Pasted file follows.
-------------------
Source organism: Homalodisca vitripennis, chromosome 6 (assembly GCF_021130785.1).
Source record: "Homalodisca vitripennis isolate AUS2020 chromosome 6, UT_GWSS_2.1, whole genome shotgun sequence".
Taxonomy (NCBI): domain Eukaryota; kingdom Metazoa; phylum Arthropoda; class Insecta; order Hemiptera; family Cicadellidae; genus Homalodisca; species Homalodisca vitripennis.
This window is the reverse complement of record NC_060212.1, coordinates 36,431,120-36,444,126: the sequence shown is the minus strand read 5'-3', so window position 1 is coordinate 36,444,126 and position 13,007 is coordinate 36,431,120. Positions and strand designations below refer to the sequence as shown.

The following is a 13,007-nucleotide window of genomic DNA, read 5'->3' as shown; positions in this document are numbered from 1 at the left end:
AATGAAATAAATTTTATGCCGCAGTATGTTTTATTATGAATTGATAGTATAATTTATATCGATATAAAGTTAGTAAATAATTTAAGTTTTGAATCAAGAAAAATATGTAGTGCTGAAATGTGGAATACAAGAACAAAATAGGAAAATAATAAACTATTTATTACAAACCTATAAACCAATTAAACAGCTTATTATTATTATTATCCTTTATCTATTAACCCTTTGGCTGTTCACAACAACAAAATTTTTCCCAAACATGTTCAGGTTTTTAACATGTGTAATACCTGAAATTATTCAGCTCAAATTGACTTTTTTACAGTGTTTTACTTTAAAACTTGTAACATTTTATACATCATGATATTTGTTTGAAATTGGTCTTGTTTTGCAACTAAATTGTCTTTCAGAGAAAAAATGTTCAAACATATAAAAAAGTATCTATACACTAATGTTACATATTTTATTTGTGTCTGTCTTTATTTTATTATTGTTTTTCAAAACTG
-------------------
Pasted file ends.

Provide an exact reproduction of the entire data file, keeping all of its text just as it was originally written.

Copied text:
Source organism: Homalodisca vitripennis, chromosome 6 (assembly GCF_021130785.1).
Source record: "Homalodisca vitripennis isolate AUS2020 chromosome 6, UT_GWSS_2.1, whole genome shotgun sequence".
Taxonomy (NCBI): domain Eukaryota; kingdom Metazoa; phylum Arthropoda; class Insecta; order Hemiptera; family Cicadellidae; genus Homalodisca; species Homalodisca vitripennis.
This window is the reverse complement of record NC_060212.1, coordinates 36,431,120-36,444,126: the sequence shown is the minus strand read 5'-3', so window position 1 is coordinate 36,444,126 and position 13,007 is coordinate 36,431,120. Positions and strand designations below refer to the sequence as shown.

The following is a 13,007-nucleotide window of genomic DNA, read 5'->3' as shown; positions in this document are numbered from 1 at the left end:
AATGAAATAAATTTTATGCCGCAGTATGTTTTATTATGAATTGATAGTATAATTTATATCGATATAAAGTTAGTAAATAATTTAAGTTTTGAATCAAGAAAAATATGTAGTGCTGAAATGTGGAATACAAGAACAAAATAGGAAAATAATAAACTATTTATTACAAACCTATAAACCAATTAAACAGCTTATTATTATTATTATCCTTTATCTATTAACCCTTTGGCTGTTCACAACAACAAAATTTTTCCCAAACATGTTCAGGTTTTTAACATGTGTAATACCTGAAATTATTCAGCTCAAATTGACTTTTTTACAGTGTTTTACTTTAAAACTTGTAACATTTTATACATCATGATATTTGTTTGAAATTGGTCTTGTTTTGCAACTAAATTGTCTTTCAGAGAAAAAATGTTCAAACATATAAAAAAGTATCTATACACTAATGTTACATATTTTATTTGTGTCTGTCTTTATTTTATTATTGTTTTTCAAAACTG